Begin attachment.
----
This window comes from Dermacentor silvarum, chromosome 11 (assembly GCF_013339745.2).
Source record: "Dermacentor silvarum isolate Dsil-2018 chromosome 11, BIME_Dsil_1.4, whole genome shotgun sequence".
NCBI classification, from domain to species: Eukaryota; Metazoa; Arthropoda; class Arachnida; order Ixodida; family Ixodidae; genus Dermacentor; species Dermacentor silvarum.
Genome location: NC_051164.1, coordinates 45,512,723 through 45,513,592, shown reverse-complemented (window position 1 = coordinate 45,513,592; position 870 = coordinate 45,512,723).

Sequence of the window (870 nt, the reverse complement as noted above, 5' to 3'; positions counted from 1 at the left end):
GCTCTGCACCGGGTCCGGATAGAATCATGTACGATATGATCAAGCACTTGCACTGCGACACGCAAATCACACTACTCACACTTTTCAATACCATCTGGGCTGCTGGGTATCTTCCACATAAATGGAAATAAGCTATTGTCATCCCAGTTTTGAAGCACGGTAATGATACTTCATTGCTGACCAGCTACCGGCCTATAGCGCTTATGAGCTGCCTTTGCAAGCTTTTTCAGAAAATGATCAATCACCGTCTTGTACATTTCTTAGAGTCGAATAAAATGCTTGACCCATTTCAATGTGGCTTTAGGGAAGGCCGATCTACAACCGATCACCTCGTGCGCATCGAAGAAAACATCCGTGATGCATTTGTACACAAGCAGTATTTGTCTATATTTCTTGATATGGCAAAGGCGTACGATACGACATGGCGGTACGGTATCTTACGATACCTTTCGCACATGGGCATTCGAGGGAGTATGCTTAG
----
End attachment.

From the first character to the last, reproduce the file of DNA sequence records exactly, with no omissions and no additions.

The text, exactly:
This window comes from Dermacentor silvarum, chromosome 11 (assembly GCF_013339745.2).
Source record: "Dermacentor silvarum isolate Dsil-2018 chromosome 11, BIME_Dsil_1.4, whole genome shotgun sequence".
NCBI classification, from domain to species: Eukaryota; Metazoa; Arthropoda; class Arachnida; order Ixodida; family Ixodidae; genus Dermacentor; species Dermacentor silvarum.
Genome location: NC_051164.1, coordinates 45,512,723 through 45,513,592, shown reverse-complemented (window position 1 = coordinate 45,513,592; position 870 = coordinate 45,512,723).

Sequence of the window (870 nt, the reverse complement as noted above, 5' to 3'; positions counted from 1 at the left end):
GCTCTGCACCGGGTCCGGATAGAATCATGTACGATATGATCAAGCACTTGCACTGCGACACGCAAATCACACTACTCACACTTTTCAATACCATCTGGGCTGCTGGGTATCTTCCACATAAATGGAAATAAGCTATTGTCATCCCAGTTTTGAAGCACGGTAATGATACTTCATTGCTGACCAGCTACCGGCCTATAGCGCTTATGAGCTGCCTTTGCAAGCTTTTTCAGAAAATGATCAATCACCGTCTTGTACATTTCTTAGAGTCGAATAAAATGCTTGACCCATTTCAATGTGGCTTTAGGGAAGGCCGATCTACAACCGATCACCTCGTGCGCATCGAAGAAAACATCCGTGATGCATTTGTACACAAGCAGTATTTGTCTATATTTCTTGATATGGCAAAGGCGTACGATACGACATGGCGGTACGGTATCTTACGATACCTTTCGCACATGGGCATTCGAGGGAGTATGCTTAG